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Trusting the Instruments
August 15, 2007
Trusting our instruments rather than our sight or instincts.
A few months ago I was watching a program called “Mayday,” which I believe is actually several other shows all rolled into one and branded for a Canadian audience. It is a show about disasters, and most notably, plane crashes. It sounds morbid, I admit, but I find it interesting (though I’ll admit that it has made my children inordinately afraid of flying. They are now convinced that every plane crashes). This particular episode was playing in the middle of the night at a time when I was awake with some variation of the stomach flu. So I sat and watched and let it take my mind of my illness.
On this night the show followed the story of a plane that had nearly crashed years before. The plane had been flying along just as it should and all appeared normal when suddenly it began to experience all kinds of strange problems. It gyrated across the sky, plummeting thousands of feet at a time and turning violently to one side. One and then two of the four engines stalled and failed, leaving the plane without the power it needed to maintain level flight. The pilot and copilot responded instinctually, doing their best to right the course of the aircraft. Meanwhile hundreds of passengers waited in abject terror, not knowing if they would live or die. The pilots fought valiantly and eventually found they were able to control the plane. Mysteriously, the engines started again and they were able again to provide sufficient power. The pilots directed the plane to a nearby airport and landed safely. Only a handful of passengers experienced serious injury though the plane sustained heavy damage from the immense loads placed on it during flight.
In the aftermath, investigators found that almost everything that had occurred had been the fault of the pilots. When the plane encountered some turbulence the plane’s flight manual told the pilots how to react. But they relied on instinct rather than the book. And then, when the plane began to experience further complications, they ignored the instruments that should have directed them to the source and solution of their problem. They swung the plane violently from side to side attempting to right it because they ignored the aircraft’s instrument that told them where the horizon was and how to keep the plane level. They ignored the instruments that told them that their engine problem was not as serious as they thought. Blinded by the stress of the situation, they ignored the manual and did things their own way. But for the hand of providence it could have cost them their lives and the lives of hundreds of passengers.
I often jot down little phrases or sentences, things I want to ponder and consider at another time. Not too long ago I wrote down the words “trusting the instruments (flying blind).” As I thought about those words I was reminded of this story from “Mayday.” Those pilots refused to trust their instruments, relying instead on their flawed understanding of the situation. Even though they thought they could see clearly out the front of the plane, they were in fact flying blind because they refused to heed the information conveyed to them by their instruments. In Polishing God’s Monuments Jim Andrews makes a similar connection, talking about a similar incident, but one that led to the plane crashing to earth.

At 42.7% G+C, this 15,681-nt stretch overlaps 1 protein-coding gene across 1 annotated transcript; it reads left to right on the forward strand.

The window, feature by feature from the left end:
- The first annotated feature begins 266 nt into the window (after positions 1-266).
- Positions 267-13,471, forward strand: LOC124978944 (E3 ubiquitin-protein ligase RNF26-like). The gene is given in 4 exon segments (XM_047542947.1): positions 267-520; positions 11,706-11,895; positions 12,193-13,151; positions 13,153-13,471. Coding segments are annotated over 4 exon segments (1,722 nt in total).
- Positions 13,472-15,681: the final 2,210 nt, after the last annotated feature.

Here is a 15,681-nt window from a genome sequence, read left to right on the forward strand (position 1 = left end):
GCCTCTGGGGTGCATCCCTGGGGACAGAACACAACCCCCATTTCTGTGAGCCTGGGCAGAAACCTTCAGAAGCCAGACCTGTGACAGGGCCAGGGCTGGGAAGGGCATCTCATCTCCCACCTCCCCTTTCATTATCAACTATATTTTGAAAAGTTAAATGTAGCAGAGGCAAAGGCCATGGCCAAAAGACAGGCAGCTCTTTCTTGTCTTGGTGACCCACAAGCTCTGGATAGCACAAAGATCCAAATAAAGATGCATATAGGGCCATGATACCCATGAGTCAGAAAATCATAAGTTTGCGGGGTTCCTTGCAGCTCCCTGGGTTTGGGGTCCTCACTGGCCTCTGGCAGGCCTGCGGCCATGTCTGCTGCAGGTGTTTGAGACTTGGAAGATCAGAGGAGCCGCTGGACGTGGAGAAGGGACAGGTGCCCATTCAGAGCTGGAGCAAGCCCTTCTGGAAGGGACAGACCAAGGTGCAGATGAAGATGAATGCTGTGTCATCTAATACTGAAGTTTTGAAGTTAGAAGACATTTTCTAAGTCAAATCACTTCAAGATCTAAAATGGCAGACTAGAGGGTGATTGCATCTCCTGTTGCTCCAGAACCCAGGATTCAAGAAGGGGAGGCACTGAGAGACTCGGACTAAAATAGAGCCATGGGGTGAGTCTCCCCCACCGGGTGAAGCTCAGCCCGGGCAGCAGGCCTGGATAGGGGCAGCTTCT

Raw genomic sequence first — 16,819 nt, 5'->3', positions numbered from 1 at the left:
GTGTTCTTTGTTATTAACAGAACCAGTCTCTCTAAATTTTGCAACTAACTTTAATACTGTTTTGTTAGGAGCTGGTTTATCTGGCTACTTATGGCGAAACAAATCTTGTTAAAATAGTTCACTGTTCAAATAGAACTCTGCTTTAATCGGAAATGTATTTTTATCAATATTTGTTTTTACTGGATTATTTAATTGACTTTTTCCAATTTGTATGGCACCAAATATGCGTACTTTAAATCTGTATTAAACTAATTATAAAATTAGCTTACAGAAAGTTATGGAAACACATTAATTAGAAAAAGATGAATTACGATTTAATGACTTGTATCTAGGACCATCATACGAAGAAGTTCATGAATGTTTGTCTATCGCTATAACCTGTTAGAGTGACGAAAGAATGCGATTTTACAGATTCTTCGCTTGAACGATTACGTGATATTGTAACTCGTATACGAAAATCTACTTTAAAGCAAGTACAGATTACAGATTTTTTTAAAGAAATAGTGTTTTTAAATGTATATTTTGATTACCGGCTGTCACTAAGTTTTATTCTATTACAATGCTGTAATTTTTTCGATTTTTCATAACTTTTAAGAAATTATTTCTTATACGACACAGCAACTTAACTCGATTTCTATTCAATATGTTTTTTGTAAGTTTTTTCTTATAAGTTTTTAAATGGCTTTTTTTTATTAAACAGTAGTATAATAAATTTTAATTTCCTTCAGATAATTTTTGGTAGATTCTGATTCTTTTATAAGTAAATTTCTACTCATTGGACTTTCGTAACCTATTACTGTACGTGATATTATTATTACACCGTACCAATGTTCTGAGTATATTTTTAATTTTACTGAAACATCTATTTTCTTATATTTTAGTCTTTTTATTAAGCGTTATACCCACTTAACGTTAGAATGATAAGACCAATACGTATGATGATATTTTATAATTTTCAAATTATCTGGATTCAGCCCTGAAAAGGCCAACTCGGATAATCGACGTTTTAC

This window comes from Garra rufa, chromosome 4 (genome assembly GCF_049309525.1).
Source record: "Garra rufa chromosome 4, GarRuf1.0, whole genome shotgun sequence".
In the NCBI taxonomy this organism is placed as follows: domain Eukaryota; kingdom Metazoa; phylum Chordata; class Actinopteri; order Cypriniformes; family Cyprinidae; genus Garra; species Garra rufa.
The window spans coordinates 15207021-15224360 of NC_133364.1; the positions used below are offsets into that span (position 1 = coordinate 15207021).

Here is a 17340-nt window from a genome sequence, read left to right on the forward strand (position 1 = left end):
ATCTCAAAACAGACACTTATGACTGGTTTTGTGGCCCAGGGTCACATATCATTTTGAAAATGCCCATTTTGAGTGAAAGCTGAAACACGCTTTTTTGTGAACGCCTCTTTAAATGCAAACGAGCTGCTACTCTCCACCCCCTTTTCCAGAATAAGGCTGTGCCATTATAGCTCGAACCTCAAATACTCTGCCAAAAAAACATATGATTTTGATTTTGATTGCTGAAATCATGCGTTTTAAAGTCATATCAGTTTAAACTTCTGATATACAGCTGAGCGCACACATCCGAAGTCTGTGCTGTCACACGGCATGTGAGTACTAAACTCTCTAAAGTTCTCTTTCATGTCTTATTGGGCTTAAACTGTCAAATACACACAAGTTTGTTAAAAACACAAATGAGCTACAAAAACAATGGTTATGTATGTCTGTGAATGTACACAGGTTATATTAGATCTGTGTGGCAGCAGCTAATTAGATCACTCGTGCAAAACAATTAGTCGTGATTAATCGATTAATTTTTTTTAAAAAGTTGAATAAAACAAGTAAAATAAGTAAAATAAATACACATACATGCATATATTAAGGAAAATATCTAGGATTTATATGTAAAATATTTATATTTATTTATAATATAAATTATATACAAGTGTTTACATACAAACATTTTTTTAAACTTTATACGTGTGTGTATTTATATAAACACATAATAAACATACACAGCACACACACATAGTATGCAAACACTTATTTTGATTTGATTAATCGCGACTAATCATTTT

What made this even a double calamity was the lethal convergence of two factors: bad weather and pilot error. The investigative report of the incident indicated the unfortunate pilot was flying in heavy fog. It went on to explain that when a pilot is flying in those conditions, it is vital that he rely solely on his instruments as opposed to flying “by the seat of his pants.” This is because without a visual point of reference, one’s senses can be easily fooled into thinking the plane is doing the exact opposite.
Though the pilot in this story was apparently quite experienced, he was notorious among his peers for having one fatal flaw: he tended to rely predominantly on the feel of the plane and his visual reference, rather than to trust the guidance of his instruments. In the report, his colleagues remarked that they could never understand why such a well-trained pilot was so disposed to this grievous error, though they warned that for new pilots, it’s not an easy skill to master.
Neither is it an easy spiritual lesson to learn.
We are prone to this same foolishness in our spiritual lives. Rather than trusting in our “instruments,” in the revealed Word of God, we so often trust in our instincts and our internal guidance. Rather than relying on what is given to guide us and what is far more trustworthy, we rely on things that are always changing, always imperfect. As Andrews says, there is a difference “between walking by faith and walking by feelings—trusting our instruments rather than our sight or instincts. In the fog of life our feelings will mock our faith and fairly scream at us that God has walked out on us, but our instruments will always reassure us that he is still there, walking right beside us.”
This is not to say that our feelings are useless or that we should never heed them. God gave us feeling and emotion for a reason and they often serve as useful guides to what is happening in our hearts. It often seems that those who place the greatest emphasis on revealed truth are those who place the least emphasis on feelings. This should not be so. But we must always realize that only one of these is a standard; only one is firm and unchanging; only one is perfect.
It is good to have the revealed Word available to us. It is this Word that provides the unchanging standard, the instruments that can reassure us, even when the fog is heavy, when the engines have stopped and when we don’t know whether we’re going up or down.